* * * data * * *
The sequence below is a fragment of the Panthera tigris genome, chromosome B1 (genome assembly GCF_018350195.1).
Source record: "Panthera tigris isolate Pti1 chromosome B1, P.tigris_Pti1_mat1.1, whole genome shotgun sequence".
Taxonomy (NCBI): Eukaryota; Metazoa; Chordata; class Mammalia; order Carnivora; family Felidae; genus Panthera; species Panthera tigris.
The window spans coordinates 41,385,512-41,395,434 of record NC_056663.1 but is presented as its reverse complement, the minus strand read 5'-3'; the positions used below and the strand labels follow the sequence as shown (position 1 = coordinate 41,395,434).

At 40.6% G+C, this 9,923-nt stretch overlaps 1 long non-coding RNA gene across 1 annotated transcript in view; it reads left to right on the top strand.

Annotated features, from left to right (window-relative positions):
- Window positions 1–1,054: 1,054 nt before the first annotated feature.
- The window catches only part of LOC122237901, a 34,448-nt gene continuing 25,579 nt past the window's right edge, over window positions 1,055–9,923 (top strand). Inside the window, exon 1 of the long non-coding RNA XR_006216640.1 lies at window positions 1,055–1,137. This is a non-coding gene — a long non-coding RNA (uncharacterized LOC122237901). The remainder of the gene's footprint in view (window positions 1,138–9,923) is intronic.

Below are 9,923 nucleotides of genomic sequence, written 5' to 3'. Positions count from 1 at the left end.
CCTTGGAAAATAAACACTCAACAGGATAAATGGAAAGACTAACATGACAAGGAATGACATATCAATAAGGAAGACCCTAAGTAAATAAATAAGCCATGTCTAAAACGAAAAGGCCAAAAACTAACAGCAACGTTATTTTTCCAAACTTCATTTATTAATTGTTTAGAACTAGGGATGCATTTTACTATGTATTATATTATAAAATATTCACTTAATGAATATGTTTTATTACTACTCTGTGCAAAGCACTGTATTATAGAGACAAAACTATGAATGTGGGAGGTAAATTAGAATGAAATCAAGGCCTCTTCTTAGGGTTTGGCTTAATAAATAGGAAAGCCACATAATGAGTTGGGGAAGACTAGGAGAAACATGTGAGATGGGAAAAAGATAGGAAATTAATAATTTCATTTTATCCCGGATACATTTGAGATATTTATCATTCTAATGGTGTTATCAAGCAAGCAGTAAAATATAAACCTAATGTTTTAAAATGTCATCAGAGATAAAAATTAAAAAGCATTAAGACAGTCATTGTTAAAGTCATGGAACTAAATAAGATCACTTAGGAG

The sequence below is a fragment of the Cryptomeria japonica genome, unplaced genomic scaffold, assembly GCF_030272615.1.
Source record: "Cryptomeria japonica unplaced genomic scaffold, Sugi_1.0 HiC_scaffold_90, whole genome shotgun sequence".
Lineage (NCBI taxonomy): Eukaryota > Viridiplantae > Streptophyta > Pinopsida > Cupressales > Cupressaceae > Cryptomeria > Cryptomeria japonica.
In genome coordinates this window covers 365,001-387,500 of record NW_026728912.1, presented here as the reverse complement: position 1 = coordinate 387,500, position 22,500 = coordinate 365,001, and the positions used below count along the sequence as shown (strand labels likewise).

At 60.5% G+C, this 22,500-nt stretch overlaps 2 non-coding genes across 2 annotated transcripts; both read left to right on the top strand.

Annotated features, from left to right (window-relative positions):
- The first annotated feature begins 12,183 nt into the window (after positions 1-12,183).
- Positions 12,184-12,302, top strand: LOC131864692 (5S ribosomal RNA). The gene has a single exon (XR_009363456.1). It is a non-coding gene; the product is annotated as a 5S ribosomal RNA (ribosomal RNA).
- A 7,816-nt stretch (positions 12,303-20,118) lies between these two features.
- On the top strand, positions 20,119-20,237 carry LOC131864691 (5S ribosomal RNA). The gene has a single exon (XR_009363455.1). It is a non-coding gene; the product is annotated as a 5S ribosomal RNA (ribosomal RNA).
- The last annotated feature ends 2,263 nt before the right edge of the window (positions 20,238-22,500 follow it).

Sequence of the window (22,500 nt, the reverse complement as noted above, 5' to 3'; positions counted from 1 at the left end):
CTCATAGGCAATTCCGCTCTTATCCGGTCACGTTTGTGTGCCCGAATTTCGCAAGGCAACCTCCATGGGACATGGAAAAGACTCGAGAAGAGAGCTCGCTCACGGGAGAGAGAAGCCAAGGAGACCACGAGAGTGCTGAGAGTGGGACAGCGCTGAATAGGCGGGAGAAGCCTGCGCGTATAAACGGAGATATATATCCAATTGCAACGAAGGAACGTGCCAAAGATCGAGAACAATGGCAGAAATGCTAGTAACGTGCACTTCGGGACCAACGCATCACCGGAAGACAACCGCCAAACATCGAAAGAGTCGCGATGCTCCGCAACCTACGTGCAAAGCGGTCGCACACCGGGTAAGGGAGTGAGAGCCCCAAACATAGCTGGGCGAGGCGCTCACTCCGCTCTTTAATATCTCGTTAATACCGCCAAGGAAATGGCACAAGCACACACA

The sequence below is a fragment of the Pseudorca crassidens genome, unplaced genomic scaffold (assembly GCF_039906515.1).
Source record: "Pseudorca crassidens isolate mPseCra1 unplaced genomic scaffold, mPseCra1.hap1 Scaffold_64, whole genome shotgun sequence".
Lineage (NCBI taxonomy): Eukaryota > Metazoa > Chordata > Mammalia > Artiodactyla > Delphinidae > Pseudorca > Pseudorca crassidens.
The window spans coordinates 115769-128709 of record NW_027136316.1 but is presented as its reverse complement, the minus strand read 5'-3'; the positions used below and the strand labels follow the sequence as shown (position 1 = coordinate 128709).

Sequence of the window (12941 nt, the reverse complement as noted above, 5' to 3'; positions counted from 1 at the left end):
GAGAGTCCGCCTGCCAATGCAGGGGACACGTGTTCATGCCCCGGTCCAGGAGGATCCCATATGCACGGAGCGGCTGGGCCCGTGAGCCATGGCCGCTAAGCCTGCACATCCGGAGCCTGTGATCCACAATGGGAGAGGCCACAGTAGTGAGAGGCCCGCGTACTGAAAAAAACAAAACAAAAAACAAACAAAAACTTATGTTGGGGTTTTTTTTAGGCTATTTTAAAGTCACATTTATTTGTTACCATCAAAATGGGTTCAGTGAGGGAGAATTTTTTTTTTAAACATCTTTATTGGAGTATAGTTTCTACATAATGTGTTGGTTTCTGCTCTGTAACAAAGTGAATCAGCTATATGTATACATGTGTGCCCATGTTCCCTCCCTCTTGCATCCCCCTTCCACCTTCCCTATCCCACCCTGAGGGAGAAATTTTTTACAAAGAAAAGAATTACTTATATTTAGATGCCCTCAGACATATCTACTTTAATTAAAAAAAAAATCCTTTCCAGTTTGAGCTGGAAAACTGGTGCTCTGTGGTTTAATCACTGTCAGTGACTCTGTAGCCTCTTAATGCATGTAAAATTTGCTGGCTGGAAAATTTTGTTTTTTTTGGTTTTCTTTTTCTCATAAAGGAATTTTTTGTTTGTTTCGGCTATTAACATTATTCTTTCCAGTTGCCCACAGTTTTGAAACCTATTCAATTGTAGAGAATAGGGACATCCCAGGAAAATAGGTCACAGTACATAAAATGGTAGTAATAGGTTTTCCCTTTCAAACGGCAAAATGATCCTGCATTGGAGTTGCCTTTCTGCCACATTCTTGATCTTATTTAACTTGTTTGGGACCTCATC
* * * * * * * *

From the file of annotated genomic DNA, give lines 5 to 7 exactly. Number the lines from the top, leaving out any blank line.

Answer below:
At 40.6% G+C, this 9,923-nt stretch overlaps 1 long non-coding RNA gene across 1 annotated transcript in view; it reads left to right on the top strand.

Annotated features, from left to right (window-relative positions):
- Window positions 1–1,054: 1,054 nt before the first annotated feature.